AltLuxe

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Posts from the “The Goods” Category

3 syllables. And a cure for what ails Big Retail.

Posted on January 23, 2017

Scha.Den.Freude. OK, that wasn’t actually my first feeling when I heard that The Limited would be shutting its stores effective immediately. Rather, my first feeling was that of nostalgia, maybe even sadness. After all, like so many women my age, my first job was at The Limited, and the source of so many key life skills I use to this day. The invaluable life skill of selling and servicing, how to deal with low lifes, a little bit about design and styling, and of course, how to steam clothes without burning yourself. But then, the schadenfreude kicked in. Good riddance, I thought, to The Limited and all those chains (Macy’s, Ann Taylor, Gap. Abercrombie, American Eagle Outfitters, BCBG, Wet Seal, Bebe, Hot Topic, and more weekly) with their same uninspired approach to…

Lessons on pleasure from Mandy Aftel

Posted on December 7, 2014

I recently had a chance to interview one of my favorite people, Mandy Aftel (the artisan fragrance genius), about her book, Fragrant, one of the best books of the year, perhaps the decade. (Read more here, then make sure you pick up her book.) As our conversation often does, it meandered around to the topic of luxury and pleasure. It’s easy to think that someone in the field of fragrance – and in particular the fragrance industrial complex with its preponderance of glitzy ads, celebrity scents, and its ties to the the 20th century’s notions of luxury and sensuality – might be sucked into the norms of the industry. But she’s honed her own sensibility, values and ethos along the way and precisely because of the prevailing…

The goods: the craft of the T

Posted on April 8, 2014

My T’s are the hardest working things in my wardrobe. Particularly my black ones. They are both beautiful and useful…nay, essential: I wear them at least 5 out of 7 days. So I take them seriously. Now it’s time for true confessions here: the Gap Favorite used to be my go-to T. I’d buy a new one every year and reveled in the fact that they were cheap. But they’d changed over the decade I’d been doing that. I didn’t love wearing them anymore: I could feel the quality was on the decline, they’re not wearing all that well, and I’m forever finding loose threads. And I just didn’t feel that great about wearing a T from the Gap, not when I’m about promoting indie manufacturing and the…

The key to luxury: awe

Posted on March 2, 2014

By Regina Connell. I was wandering around San Francisco’s Pacific Heights the other day. Cold and rainy, it was actually the perfect shopping day, tailor-made for lingering in stores, rather than wandering in between. As I lingered long in a little cluster of stores on Sacramento Street: March, The Future Perfect, Elu, and the newly opened Jessie Black – all wonderful examples of AltLuxe, I had an epiphany … that what I’m really looking for from luxury – new or old – is one simple feeling: awe. I felt it as I picked up an intricately detailed, sumptuously seductive leather jacket from Elu, with metal brads joining the seam down the back. I felt it as I picked up a sake cup at March:…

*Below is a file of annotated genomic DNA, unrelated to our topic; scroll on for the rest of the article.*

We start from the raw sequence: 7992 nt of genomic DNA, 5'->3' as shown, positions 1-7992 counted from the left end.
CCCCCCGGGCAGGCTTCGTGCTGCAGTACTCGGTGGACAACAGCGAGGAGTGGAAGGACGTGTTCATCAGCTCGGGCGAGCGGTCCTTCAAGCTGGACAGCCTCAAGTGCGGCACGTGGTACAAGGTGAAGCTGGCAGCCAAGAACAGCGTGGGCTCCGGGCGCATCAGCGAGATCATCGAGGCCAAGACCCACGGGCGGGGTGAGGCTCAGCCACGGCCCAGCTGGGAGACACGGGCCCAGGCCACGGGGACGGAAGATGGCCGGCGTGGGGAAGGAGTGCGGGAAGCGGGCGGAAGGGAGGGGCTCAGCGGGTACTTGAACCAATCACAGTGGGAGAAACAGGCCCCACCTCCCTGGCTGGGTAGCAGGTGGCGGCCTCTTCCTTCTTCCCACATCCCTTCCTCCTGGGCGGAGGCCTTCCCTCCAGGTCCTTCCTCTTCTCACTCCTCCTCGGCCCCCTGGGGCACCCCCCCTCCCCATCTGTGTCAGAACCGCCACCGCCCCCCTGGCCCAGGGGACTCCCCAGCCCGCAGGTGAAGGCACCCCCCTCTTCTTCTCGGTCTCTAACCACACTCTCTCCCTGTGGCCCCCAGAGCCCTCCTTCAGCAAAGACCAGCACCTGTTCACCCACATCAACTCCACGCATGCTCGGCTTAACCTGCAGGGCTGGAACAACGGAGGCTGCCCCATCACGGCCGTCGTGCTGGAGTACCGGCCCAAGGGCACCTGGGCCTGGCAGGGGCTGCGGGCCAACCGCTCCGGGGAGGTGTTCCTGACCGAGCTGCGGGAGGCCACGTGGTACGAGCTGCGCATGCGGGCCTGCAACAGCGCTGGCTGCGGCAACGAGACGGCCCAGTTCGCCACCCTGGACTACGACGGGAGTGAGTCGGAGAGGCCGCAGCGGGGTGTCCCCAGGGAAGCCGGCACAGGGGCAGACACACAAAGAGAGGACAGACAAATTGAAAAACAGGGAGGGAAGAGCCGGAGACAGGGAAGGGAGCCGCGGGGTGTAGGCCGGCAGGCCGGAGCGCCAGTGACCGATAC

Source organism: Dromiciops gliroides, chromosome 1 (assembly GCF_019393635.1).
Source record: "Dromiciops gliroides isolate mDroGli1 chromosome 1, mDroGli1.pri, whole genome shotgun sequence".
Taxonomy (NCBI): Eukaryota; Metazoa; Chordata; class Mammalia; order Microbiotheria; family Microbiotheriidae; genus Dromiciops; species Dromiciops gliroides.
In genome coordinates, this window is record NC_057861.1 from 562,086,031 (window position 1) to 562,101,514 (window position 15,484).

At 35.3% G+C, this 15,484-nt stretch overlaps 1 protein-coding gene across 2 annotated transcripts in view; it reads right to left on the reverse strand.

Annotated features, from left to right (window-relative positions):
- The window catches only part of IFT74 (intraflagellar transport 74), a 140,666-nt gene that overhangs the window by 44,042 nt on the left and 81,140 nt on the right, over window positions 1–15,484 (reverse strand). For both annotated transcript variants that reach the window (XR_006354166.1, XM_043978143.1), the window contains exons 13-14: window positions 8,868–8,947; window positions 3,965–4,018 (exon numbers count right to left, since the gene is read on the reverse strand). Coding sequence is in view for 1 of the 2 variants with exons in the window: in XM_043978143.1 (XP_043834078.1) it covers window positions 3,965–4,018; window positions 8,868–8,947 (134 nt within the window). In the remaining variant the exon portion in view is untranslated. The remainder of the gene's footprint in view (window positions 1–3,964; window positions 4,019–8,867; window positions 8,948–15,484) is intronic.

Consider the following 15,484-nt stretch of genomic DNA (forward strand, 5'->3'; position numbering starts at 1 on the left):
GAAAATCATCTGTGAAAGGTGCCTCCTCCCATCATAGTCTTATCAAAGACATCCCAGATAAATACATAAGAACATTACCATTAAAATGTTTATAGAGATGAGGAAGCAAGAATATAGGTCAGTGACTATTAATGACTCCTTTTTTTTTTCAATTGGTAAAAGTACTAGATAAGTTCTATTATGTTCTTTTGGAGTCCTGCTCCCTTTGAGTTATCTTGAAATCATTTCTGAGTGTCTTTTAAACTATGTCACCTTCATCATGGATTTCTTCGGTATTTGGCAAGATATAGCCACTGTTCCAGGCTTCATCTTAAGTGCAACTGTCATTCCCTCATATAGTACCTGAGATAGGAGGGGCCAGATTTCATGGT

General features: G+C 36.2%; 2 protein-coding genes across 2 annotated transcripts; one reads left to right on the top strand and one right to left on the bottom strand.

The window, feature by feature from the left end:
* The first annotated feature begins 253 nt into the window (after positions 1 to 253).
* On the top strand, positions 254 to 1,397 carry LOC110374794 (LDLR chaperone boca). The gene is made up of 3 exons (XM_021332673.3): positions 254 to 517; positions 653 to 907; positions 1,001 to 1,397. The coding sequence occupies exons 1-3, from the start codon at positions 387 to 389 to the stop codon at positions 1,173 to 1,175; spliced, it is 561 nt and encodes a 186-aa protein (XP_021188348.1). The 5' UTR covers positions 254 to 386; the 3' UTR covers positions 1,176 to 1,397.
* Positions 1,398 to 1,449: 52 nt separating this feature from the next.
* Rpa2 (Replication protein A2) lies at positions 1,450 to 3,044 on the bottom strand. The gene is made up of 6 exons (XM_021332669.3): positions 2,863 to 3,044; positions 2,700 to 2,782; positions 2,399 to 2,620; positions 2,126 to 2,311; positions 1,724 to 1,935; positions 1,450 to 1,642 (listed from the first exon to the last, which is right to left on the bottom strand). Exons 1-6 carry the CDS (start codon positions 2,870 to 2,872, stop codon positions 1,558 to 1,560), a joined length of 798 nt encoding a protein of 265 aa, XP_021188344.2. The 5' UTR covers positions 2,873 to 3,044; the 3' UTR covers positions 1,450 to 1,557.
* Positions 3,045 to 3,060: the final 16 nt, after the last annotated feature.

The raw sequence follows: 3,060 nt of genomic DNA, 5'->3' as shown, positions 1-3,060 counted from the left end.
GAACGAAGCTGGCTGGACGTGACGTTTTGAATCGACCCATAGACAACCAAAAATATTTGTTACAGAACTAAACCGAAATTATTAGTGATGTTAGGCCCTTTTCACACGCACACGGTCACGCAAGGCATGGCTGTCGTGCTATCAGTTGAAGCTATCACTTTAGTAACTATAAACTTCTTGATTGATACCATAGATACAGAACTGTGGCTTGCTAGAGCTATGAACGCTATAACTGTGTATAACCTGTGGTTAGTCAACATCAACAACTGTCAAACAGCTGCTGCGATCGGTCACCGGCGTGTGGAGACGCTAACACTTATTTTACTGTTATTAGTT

The Iconic AltLuxe Store

Posted on February 21, 2014

By Regina Connell. One of the other questions I get asked a lot (other than the one about the home) is “what’s the iconic AltLuxe lifestyle (not just clothing) store?” There are some stores that kind of qualify. Maybe Barney’s with its hard to find brands and strong point of view, though there’s a coldness to it, and their home goods section constantly seems to struggle from a taste perspective. There’s Bergdorf Goodman, but it’s just a smaller mainstream department store with really great buyers. In London there’s Liberty, with its strong though slightly inconsistent POV. Maybe Dover Street Market in London (can’t say about the NY store yet), in a limited way. My choice for the retail icon is the dear, departed, sorely missed…

Consuming Pleasures: Good Food

Posted on February 14, 2014

By Regina Connell. Given a choice, I’d rather stock my pantry with artisanal food: high quality, carefully and lovingly prepared by the hands of independent entrepreneurs, distinctive, with the best ingredients. This is, to me, the kind of luxury and pleasure I can indulge in every day. Easier said than done, however. I’ve tasted a lot of very earnest local, hand-crafted but incredibly so-so stuff out there. How do I know which food or drink is tasty, authentic, and responsible and not (frankly) a waste of time, money, and calories? With the number of indie producers out there, it’s impossible to stay on top of it all, not to mention just one category that’s blowing up, like craft beer. Enter the Good Food Awards, the closest guarantee…